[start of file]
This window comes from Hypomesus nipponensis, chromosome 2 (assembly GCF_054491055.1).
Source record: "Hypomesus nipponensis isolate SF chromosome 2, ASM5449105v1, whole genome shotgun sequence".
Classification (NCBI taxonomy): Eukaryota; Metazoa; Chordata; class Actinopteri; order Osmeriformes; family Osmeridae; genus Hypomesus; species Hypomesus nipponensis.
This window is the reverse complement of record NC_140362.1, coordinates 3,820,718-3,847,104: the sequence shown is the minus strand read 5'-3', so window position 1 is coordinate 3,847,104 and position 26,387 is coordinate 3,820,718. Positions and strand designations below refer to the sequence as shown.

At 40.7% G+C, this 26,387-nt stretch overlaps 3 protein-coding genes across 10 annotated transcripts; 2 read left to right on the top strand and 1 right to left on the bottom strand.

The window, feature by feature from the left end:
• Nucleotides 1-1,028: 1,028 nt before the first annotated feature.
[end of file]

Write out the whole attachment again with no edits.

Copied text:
This window comes from Hypomesus nipponensis, chromosome 2 (assembly GCF_054491055.1).
Source record: "Hypomesus nipponensis isolate SF chromosome 2, ASM5449105v1, whole genome shotgun sequence".
Classification (NCBI taxonomy): Eukaryota; Metazoa; Chordata; class Actinopteri; order Osmeriformes; family Osmeridae; genus Hypomesus; species Hypomesus nipponensis.
This window is the reverse complement of record NC_140362.1, coordinates 3,820,718-3,847,104: the sequence shown is the minus strand read 5'-3', so window position 1 is coordinate 3,847,104 and position 26,387 is coordinate 3,820,718. Positions and strand designations below refer to the sequence as shown.

At 40.7% G+C, this 26,387-nt stretch overlaps 3 protein-coding genes across 10 annotated transcripts; 2 read left to right on the top strand and 1 right to left on the bottom strand.

The window, feature by feature from the left end:
• Nucleotides 1-1,028: 1,028 nt before the first annotated feature.